U.S. CitiesCity-Data Forum Index
Go Back   City-Data Forum > General Forums > Food and Drink > Vegetarian and Vegan Food
 [Register]
Please register to participate in our discussions with 2 million other members - it's free and quick! Some forums can only be seen by registered members. After you create your account, you'll be able to customize options and access all our 15,000 new posts/day with fewer ads.
View detailed profile (Advanced) or search
site with Google Custom Search

Search Forums  (Advanced)
Reply Start New Thread
 
Old 07-31-2012, 11:00 AM
 
Location: Montreal -> CT -> MA -> Montreal -> Ottawa
16,627 posts, read 26,544,826 times
Reputation: 26527

Advertisements

Hello, you good vegetarian and vegan folks. I'm hoping that you can help me.

I'm not a fan of tofu. The texture makes my skin crawl. The only time I liked it was when my husband doused it with soy sauce and baked it to within an inch of its life. It was chewy, almost crisp, and most definitely salty. I enjoyed it.

So, knowing that that -- the texture -- is my aversion to tofu, what can you tell me about seitan and tempeh, and my chances of enjoying it?
Reply With Quote Quick reply to this message

 
Old 07-31-2012, 11:43 AM
 
Location: Volcano
12,971 posts, read 23,489,817 times
Reputation: 10573
Quote:
Originally Posted by DandJ View Post
I'm not a fan of tofu. The texture makes my skin crawl. The only time I liked it was when my husband doused it with soy sauce and baked it to within an inch of its life. It was chewy, almost crisp, and most definitely salty. I enjoyed it.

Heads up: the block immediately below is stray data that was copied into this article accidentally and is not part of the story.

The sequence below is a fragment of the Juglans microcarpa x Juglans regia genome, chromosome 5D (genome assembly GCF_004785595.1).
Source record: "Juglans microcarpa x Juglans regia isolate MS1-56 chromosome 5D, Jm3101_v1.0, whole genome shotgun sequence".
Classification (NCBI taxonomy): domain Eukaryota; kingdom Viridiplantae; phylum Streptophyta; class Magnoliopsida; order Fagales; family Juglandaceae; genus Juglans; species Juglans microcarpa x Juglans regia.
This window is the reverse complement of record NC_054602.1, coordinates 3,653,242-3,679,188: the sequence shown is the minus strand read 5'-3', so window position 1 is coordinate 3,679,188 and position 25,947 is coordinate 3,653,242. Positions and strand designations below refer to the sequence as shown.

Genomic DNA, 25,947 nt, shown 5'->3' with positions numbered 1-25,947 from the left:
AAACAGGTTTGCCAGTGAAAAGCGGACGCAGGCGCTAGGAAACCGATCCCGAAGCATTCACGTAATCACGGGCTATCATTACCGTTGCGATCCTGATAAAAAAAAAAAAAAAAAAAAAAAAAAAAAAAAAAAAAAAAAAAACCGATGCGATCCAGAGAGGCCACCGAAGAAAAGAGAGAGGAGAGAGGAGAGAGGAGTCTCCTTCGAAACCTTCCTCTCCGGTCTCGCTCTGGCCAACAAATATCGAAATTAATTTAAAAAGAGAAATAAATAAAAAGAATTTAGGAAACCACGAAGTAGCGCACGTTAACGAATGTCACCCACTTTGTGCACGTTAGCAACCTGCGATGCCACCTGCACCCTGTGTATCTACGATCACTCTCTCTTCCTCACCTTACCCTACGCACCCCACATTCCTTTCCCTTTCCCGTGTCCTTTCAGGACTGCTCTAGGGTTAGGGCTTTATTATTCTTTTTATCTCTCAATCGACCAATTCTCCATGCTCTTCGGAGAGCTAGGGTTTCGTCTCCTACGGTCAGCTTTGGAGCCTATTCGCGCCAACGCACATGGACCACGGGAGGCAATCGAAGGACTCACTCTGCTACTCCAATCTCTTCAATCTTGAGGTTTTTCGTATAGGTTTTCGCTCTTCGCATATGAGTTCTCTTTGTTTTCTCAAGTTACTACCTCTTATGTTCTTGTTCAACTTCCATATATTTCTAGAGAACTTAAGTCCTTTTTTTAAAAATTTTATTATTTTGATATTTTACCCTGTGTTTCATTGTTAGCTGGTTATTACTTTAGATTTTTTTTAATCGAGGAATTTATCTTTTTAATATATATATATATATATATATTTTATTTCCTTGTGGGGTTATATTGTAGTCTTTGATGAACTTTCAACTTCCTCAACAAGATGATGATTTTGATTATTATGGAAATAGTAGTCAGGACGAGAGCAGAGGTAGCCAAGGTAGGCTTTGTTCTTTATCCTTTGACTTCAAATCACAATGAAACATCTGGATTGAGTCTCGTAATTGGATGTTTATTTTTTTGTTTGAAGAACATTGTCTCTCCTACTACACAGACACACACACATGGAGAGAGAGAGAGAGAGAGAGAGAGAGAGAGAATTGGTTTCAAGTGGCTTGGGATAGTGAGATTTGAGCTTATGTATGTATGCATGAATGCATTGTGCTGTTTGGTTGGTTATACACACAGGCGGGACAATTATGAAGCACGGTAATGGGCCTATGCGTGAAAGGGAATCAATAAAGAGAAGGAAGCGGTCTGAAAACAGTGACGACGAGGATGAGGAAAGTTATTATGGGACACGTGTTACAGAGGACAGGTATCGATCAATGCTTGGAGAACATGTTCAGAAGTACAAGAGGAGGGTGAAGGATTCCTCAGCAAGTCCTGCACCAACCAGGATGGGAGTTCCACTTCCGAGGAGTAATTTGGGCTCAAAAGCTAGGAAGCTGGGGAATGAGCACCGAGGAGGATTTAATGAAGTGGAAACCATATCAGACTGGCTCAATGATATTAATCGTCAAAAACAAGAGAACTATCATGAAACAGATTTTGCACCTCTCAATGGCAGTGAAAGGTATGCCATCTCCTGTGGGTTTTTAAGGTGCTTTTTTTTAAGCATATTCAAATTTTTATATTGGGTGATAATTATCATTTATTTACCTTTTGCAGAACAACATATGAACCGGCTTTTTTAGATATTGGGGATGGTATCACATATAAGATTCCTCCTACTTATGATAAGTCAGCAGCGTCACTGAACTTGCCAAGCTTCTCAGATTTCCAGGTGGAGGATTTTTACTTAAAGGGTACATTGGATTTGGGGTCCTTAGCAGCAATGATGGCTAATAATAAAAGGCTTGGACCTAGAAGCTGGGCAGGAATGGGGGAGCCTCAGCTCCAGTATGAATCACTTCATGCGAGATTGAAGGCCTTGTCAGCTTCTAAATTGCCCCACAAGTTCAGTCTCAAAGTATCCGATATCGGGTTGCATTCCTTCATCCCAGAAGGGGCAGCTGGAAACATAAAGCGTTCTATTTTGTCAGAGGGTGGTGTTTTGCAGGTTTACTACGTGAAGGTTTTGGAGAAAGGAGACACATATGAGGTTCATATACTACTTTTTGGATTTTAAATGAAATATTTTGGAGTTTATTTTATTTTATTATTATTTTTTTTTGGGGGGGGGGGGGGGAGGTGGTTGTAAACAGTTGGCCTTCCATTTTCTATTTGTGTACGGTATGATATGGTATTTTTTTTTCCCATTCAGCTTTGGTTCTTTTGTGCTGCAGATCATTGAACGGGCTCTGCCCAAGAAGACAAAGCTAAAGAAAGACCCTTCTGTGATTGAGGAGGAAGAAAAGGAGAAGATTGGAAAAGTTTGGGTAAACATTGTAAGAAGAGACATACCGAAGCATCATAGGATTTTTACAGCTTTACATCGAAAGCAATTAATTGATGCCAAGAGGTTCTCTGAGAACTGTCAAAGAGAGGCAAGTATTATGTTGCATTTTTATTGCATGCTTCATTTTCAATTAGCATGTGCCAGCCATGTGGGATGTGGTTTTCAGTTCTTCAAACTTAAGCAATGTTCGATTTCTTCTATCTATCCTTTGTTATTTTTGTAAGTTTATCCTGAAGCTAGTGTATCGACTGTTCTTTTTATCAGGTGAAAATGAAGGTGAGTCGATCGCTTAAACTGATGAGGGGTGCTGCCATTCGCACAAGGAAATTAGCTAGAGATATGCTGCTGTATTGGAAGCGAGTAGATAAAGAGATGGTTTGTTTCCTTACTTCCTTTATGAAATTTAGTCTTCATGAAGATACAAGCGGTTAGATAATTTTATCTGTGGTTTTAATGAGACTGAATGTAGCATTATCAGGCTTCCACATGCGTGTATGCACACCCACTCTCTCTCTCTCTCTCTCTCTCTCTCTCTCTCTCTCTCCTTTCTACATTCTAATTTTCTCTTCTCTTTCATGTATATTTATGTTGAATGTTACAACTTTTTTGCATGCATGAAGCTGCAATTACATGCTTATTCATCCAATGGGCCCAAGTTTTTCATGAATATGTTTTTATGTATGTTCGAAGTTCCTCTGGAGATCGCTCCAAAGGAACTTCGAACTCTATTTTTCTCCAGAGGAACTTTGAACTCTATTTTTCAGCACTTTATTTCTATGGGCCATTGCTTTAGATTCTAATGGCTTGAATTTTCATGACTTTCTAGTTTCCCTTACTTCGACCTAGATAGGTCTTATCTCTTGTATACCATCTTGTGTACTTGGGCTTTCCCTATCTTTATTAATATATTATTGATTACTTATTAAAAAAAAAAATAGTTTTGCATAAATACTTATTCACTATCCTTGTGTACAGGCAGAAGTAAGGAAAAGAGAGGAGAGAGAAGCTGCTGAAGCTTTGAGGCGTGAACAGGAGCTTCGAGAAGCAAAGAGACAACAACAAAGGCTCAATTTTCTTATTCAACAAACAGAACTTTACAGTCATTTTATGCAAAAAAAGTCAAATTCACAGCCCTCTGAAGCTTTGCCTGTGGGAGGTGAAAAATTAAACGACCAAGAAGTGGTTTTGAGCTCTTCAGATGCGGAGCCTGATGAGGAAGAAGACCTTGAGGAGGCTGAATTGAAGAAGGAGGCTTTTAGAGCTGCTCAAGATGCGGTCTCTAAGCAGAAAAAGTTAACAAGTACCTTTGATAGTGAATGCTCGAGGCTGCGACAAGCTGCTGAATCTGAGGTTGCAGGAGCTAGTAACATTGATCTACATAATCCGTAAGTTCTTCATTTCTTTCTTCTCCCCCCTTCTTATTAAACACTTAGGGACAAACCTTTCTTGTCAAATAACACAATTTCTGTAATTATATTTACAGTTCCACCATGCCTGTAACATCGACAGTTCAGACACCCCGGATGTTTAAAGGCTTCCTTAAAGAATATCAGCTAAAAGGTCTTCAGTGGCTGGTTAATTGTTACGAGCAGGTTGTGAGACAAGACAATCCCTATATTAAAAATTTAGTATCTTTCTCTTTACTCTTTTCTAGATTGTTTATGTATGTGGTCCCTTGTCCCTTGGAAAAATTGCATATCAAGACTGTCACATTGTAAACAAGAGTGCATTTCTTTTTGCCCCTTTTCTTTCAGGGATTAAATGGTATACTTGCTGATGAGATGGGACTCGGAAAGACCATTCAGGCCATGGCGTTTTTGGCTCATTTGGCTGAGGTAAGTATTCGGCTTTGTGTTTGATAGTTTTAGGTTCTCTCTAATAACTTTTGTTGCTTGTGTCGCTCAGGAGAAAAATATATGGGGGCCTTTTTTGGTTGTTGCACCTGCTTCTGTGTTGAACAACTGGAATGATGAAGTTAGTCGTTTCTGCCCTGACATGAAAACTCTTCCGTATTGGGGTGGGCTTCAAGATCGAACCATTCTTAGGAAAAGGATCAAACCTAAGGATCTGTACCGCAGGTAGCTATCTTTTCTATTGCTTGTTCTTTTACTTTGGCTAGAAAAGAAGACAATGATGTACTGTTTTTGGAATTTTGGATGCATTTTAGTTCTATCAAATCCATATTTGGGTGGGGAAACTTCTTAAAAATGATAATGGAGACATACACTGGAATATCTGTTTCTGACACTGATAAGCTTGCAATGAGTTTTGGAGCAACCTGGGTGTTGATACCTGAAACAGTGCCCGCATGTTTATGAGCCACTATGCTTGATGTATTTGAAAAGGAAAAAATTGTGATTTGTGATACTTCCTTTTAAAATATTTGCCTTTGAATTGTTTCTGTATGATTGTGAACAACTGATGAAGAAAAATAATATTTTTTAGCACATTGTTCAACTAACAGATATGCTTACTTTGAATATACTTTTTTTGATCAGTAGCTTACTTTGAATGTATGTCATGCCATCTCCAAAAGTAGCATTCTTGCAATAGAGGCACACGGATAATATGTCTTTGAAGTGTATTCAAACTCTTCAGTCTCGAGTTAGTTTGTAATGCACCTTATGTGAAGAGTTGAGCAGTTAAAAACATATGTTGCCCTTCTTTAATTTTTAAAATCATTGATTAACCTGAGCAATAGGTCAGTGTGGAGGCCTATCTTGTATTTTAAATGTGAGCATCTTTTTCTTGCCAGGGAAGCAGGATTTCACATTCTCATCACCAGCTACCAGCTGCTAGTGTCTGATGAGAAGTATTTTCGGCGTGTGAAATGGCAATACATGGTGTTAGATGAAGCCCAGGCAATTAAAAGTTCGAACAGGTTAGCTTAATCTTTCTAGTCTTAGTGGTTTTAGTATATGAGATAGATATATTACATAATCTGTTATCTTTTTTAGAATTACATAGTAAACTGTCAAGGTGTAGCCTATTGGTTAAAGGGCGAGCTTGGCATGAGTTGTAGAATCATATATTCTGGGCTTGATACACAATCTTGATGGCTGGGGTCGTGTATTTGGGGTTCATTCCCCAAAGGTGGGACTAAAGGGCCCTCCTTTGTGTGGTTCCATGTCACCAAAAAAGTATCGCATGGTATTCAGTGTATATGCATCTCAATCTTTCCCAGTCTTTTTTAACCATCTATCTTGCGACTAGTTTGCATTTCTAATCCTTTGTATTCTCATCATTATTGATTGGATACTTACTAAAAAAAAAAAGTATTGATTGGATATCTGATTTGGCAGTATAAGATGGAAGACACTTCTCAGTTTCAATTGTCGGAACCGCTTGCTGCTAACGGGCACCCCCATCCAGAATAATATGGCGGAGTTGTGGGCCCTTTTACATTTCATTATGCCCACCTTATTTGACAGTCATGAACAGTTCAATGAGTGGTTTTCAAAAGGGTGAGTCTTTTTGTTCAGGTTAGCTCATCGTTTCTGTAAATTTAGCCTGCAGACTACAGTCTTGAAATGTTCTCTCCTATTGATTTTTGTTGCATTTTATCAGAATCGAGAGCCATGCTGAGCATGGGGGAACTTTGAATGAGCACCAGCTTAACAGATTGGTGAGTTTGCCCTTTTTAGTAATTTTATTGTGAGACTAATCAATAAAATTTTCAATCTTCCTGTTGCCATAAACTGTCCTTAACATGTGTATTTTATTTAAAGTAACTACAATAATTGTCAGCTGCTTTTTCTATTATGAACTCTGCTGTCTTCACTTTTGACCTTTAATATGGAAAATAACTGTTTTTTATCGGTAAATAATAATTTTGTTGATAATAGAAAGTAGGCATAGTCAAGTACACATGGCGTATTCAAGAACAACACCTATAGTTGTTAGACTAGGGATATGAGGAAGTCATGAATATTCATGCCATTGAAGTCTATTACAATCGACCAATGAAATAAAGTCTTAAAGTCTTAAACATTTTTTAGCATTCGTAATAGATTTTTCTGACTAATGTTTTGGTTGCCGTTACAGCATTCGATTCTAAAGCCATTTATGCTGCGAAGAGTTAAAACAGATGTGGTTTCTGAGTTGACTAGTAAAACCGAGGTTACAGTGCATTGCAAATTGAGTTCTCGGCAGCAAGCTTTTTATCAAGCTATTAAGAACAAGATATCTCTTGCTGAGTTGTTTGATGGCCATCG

I wouldn't write off tofu just yet. First, tofu comes in many different textures, so if you don't like one texture, why not try others? Even the supermarkets today typically have at least 3 or 4 available, including soft, firm, and dry. Asian markets typically have more choices, and also have different flavors. And yes, marinating tofu and baking it, or frying it until it is chewy is a legitimate way to prepare it in oriental cooking.

Quote:
Originally Posted by DandJ View Post
So, knowing that that -- the texture -- is my aversion to tofu, what can you tell me about seitan and tempeh, and my chances of enjoying it?
Tempeh is unlike tofu because it is made from whole soybeans that are pressed into a cake and fermented. It has an earthy flavor and a crumbly texture that is different from any other food I can think of. It kind of reminds me of some crumbly cheeses. Again, it is made in many different flavors.

Seitan is wheat gluten, from flour that has had all its starch washed away, and then is stretched and shaped in various ways to give it texture. Most kinds have a meat-like texture, which is why it is used as a meat substitute in various buddhist recipes. I used to enjoy a Chinese restaurant in Seattle which featured familiar recipes but with seitan "shrimp," "chicken," "pork," "beef," and "duck," in place of real meat, and it was good enough fake to fool meat-eaters.

Good luck.
Reply With Quote Quick reply to this message
 
Old 07-31-2012, 11:51 AM
 
Location: Conejo Valley, CA
12,476 posts, read 17,388,423 times
Reputation: 4309
They have different textures, so you may not have the same issues.

Last edited by Green Irish Eyes; 08-02-2012 at 06:54 AM.. Reason: Deleted off-topic comments
Reply With Quote Quick reply to this message
 
Old 07-31-2012, 12:32 PM
 
Location: Montreal -> CT -> MA -> Montreal -> Ottawa
16,627 posts, read 26,544,826 times
Reputation: 26527
Quote: